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This Overtime Bonus Lawsuit Grew From 23 Cents

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Antioch, CAIt can be a tough pill to swallow when a class action overtime bonus lawsuit stems from an employee being shortchanged 23 cents. But that's what a major supplier of office merchandise is facing in a class action recently certified under California law and the Fair Labor Standards Act (FLSA).

According to Leagle Inc., Provine v. Office Depot (No. C 11-00903 SI. United States District Court, Northern District of California) is based on the concept of bonuses provided to qualifying Office Depot employees. Workers at Office Depot are eligible for a $50 bonus based on good job performance and other criteria. There is only one bonus awarded each month, but there are many suitors—managers fill out nomination cards, then a random drawing is made once per month. The employee whose card is drawn is awarded a $50 bonus.

The issue here, and the foundation of the class action lawsuit, is the impact of the bonus on overtime pay, or lack thereof, in this case.

There are various bonus programs observed by companies and industry: a bonus on shift premium, for example. A bonus is usually discretionary and can vary in value. However, an important legal interpretation here is whether the Office Depot bonus is indeed, discretionary or not.

In Provine et al v. Office Depot Inc., the plaintiff filed his lawsuit alleging overtime rate violations based on the impact the bonus has on overtime computation. Under normal circumstances an employee qualifies for overtime pay after working a total of 40 hours in any given work week, factoring in meal and rest breaks. Thus, the employee earns one-and-one-half times his normal hourly rate after forty hours.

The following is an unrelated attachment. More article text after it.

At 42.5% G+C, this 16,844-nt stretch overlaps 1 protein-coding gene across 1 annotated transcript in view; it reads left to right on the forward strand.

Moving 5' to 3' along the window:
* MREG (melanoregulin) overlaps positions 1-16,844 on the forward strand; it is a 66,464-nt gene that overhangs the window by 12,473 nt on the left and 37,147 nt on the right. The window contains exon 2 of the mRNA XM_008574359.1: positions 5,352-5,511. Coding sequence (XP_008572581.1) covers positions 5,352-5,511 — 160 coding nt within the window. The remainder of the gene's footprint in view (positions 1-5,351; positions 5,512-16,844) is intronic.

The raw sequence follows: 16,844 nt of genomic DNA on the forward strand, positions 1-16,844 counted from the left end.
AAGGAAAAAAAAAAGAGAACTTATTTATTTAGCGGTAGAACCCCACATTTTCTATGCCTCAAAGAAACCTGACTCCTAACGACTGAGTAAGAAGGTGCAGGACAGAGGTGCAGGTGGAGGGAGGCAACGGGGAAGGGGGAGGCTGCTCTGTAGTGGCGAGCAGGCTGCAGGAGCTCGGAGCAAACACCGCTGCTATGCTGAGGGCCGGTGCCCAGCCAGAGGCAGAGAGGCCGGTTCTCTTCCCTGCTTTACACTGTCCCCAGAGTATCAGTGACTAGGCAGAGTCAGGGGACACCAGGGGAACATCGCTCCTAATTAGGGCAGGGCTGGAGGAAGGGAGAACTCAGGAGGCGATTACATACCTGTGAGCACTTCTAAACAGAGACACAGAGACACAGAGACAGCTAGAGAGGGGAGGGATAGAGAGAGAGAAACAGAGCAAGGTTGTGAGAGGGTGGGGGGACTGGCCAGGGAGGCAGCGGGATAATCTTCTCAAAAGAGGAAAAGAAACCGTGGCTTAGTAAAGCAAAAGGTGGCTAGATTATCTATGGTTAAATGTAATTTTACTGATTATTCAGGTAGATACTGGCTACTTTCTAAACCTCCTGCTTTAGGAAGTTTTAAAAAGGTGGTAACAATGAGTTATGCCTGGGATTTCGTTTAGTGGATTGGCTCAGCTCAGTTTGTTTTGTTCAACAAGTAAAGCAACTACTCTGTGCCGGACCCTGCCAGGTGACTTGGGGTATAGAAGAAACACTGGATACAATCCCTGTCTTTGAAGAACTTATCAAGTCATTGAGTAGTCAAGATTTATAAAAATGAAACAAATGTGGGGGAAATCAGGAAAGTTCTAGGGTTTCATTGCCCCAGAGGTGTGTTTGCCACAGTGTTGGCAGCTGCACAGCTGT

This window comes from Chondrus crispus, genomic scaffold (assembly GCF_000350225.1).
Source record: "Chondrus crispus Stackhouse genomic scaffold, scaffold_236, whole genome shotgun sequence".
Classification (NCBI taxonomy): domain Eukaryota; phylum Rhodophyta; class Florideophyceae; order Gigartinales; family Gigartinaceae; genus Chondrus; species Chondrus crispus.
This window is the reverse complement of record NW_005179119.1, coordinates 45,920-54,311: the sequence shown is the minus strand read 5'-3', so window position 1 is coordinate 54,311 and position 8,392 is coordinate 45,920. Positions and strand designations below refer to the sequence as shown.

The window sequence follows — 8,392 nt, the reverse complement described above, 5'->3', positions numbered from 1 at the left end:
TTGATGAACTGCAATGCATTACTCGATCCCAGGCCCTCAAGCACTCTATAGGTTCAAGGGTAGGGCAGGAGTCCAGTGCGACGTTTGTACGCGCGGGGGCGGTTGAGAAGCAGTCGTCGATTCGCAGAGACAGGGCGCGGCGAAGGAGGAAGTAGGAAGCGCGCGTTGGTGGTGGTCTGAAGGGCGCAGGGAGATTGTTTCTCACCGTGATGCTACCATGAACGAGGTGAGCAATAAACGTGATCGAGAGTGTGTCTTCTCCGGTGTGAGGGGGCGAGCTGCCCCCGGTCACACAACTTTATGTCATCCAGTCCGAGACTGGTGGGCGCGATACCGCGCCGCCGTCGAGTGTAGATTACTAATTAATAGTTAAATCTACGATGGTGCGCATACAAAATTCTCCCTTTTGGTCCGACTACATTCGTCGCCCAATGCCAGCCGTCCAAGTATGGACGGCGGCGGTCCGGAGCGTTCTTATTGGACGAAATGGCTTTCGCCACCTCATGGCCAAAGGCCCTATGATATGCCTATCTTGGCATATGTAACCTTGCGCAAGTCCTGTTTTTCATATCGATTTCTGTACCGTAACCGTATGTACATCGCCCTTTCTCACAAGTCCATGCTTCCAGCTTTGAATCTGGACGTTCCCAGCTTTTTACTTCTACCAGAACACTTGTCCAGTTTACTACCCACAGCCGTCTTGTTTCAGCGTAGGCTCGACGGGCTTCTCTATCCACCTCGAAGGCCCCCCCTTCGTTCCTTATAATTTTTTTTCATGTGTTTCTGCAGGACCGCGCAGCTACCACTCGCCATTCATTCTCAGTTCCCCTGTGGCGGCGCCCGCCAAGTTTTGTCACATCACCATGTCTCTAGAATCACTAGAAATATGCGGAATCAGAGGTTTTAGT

The issue here is the impact the $50 bonus payment has on the qualifying employee's regular rate of pay. In other words, any overtime calculated within a period that included the issuance of a $50 bonus, should rightly be based on an adjusted hourly rate to reflect the additional $50 factored over the course of a typical 40-hour week.

One writer, by way of example, suggested that an employee earning a regular rate of $20 per hour would, in fact, earn $$21.25 per hour for the week in which the bonus was issued. Thus, any overtime worked for the week should be based on a rate of $21.25, rather than $20.

Office Depot argued that the bonus payments, issued under the 'Bravo' bonus program, were completely discretionary and therefore did not have to be reflected in overtime calculations. However, according to CCH Workday (7/18/12) a federal district court in California recently sided with the plaintiff, finding that because the award value is a constant and is known to all employees in advance, the bonus is therefore non-discretionary.

The lead plaintiff in the bonus on overtime pay lawsuit determined he had been shortchanged a total of 23 cents across two separate pay periods. The specific amount was not enough to deter the court, and the overtime bonus lawsuit can continue. The Office Depot Bravo bonus program has been active since 2007, with no fewer than 5,940 bonus cards (worth $50 each) handed out to qualifying employees over that time.

The plaintiff is an Office Depot employee from Antioch, not far from San Francisco. If proven in court, overtime bonus violations could cost the defendant millions.

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